Deliberative naturally and instinctively sees everything that could possibly go wrong, and then pursues the safest route to ensure mistakes are not made. Analytical examines the data, and asks questions in order to determine if there is something that could go wrong, but doesn’t necessarily need to take action. Deliberative is cautious, Analytical is probing. Deliberative can intuit why we shouldn’t; Analytical wants to find out why we should. Analytical is skeptical until given proof; Deliberative discovers and displays proof that everyone else misses. Deliberative Is a way of cautiously moving through obstacles; Analytical is a way of thoroughly considering evidence.

Deliberative and Context:

Deliberative is cautious about the future, while Context is reflective about the past. Context wants to know how we got here, Deliberative wants to find the safest way forward. Context wants to know about the mistakes and successes of the past, Deliberative wants to determine the mistakes to be avoided in order to be successful in the future. Deliberative is the brake that is essential for safe driving; Context is the rearview mirror that is essential for safe driving. Deliberative is a way of taking the most appropriate and safest course of action; Context is a way of sifting through past evidence to learn what worked and what didn’t.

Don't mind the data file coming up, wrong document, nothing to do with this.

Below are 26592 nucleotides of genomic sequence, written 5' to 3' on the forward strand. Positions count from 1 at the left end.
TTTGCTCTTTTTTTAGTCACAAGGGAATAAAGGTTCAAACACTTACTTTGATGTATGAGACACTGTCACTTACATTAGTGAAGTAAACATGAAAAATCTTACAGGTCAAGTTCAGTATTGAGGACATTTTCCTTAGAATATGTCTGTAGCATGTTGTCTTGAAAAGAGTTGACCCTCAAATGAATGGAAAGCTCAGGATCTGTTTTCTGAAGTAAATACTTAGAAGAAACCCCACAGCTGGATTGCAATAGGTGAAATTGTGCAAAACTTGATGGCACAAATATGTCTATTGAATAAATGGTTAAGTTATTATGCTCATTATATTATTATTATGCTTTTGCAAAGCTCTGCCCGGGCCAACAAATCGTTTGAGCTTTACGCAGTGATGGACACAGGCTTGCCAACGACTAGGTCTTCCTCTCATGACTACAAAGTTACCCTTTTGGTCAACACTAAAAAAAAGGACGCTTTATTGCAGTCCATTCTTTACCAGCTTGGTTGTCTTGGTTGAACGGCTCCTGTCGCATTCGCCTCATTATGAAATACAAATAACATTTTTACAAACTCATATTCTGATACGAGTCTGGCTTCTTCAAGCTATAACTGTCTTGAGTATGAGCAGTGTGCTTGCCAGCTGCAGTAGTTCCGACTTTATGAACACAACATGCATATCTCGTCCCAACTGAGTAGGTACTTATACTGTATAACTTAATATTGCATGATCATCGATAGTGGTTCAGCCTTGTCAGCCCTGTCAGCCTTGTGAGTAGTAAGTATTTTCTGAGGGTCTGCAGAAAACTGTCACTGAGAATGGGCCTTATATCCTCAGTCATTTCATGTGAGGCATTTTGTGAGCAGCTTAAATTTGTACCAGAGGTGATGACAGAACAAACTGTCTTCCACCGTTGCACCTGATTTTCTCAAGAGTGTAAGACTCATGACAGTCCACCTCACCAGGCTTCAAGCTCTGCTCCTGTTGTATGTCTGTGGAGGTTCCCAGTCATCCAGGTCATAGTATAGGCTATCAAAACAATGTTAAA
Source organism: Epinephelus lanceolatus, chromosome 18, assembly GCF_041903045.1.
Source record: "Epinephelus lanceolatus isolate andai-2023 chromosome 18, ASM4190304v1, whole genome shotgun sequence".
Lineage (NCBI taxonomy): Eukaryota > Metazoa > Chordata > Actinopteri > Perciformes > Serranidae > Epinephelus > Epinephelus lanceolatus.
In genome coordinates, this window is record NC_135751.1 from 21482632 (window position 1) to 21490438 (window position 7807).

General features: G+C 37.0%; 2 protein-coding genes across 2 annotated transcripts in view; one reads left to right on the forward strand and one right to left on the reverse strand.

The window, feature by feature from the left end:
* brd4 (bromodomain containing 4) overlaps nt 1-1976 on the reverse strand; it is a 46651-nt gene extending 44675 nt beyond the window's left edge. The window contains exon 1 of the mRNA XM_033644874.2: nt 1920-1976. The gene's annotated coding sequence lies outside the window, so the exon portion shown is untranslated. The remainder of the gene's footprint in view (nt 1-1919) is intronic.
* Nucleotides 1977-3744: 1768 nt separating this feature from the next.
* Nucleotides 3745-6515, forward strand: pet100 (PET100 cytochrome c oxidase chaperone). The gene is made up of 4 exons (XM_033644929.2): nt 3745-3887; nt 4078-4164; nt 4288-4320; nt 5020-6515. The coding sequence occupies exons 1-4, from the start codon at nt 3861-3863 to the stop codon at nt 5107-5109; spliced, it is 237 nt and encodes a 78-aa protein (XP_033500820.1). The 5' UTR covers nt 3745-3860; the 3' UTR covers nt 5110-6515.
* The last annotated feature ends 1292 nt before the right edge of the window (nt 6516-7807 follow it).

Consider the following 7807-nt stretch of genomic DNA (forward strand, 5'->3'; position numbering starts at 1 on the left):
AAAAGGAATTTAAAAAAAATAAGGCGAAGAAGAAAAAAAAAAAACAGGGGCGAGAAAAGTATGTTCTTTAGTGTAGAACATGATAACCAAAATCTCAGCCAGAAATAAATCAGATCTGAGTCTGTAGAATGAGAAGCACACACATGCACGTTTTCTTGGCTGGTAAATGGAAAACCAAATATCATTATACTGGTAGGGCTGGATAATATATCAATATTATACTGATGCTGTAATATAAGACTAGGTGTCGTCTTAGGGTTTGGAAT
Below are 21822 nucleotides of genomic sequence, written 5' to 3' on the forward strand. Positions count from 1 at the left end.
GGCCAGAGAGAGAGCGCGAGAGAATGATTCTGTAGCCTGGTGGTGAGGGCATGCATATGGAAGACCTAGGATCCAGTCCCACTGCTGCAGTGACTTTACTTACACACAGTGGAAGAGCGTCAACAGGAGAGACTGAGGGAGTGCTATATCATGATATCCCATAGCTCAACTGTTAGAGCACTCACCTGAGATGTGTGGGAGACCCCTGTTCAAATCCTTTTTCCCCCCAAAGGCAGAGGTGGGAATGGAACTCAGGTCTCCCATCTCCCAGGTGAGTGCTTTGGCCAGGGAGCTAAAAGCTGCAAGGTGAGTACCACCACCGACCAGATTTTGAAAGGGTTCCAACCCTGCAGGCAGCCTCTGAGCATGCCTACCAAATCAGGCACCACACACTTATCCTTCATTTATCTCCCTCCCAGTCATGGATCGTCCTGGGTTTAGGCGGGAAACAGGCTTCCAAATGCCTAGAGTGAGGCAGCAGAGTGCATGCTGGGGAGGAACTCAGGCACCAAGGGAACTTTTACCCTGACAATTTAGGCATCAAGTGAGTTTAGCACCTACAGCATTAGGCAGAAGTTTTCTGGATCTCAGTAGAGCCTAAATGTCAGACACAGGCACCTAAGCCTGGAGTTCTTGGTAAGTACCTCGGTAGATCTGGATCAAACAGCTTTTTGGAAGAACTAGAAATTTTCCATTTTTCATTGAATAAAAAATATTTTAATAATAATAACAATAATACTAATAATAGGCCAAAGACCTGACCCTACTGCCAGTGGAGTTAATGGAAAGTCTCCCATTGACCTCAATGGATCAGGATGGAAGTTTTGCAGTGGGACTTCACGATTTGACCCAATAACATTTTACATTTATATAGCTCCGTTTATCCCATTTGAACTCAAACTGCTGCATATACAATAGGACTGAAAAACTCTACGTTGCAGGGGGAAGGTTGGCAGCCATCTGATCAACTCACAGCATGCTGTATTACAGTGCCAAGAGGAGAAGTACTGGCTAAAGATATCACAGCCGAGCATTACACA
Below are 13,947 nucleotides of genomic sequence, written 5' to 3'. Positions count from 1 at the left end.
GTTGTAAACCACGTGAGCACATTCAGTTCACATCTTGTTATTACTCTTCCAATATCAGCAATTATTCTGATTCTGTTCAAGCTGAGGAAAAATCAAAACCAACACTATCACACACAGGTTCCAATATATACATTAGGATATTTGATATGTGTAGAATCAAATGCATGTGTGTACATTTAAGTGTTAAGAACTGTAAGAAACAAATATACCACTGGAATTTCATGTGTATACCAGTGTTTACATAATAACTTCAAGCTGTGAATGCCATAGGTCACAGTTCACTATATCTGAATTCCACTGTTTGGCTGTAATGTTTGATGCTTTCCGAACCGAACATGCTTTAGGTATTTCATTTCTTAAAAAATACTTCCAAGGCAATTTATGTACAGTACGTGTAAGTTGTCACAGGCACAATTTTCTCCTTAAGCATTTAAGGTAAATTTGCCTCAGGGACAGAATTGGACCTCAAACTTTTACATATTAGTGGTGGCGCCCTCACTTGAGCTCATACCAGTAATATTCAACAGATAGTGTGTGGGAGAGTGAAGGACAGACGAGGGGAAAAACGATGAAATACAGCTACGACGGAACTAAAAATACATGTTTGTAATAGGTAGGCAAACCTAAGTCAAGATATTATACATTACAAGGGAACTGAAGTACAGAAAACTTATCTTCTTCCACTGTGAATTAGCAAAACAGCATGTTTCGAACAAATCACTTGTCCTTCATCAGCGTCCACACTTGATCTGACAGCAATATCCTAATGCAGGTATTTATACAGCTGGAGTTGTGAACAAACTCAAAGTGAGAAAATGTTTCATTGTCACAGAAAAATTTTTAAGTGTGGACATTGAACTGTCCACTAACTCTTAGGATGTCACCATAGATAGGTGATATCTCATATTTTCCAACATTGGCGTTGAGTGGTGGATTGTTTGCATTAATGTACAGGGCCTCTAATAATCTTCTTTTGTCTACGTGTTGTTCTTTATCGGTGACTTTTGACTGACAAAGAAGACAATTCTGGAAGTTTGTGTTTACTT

Deliberative and Responsibility:

Deliberative is serious about avoiding mistakes, whereas Responsibility is serious about keeping commitments. Deliberative wants to do things right, and Responsibility wants to do right by others. Deliberative slows things down to ensure the right path -- with the least amount of risk -- is taken. Responsibility forges ahead to meet the deadline when a commitment is at stake. Deliberative is trusted because it can be relied upon to consistently see potential obstacles and mitigate risk; Responsibility is trusted because it can be relied upon to consistently keep its commitments no matter the cost. Deliberative takes action once a safe way forward is determined; Responsibility takes action once a commitment is made.

This is the second blog in a series of "compare and contrast" blogs. Which themes would you most like to see compared and contrasted? Keep watching -- more are on the way!

Albert L. Winseman, D.Min., is a Senior Learning and Development Consultant at Gallup. Al brings deep expertise in employee and customer engagement, executive leadership and organizational dynamics to his consulting work with Gallup’s clients. He consults with senior leaders, executives and front-line managers to improve employee and customer engagement and to implement strategic initiatives that drive business growth. 

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Wednesday, September 9, 2015

Flipping the Paradigm: When Strengths are Underappreciated

By Sarah Robinson

The job of a Gallup-Certified Strengths Coach is the most rewarding and fulfilling job I’ve ever had. But that doesn’t mean that challenges don’t arise. One such challenge occurs when my client only sees weakness where there is clear talent. More specifically, my clients do not always view all of their Signature Themes as positive. Below are some of the comments I have heard when coaching.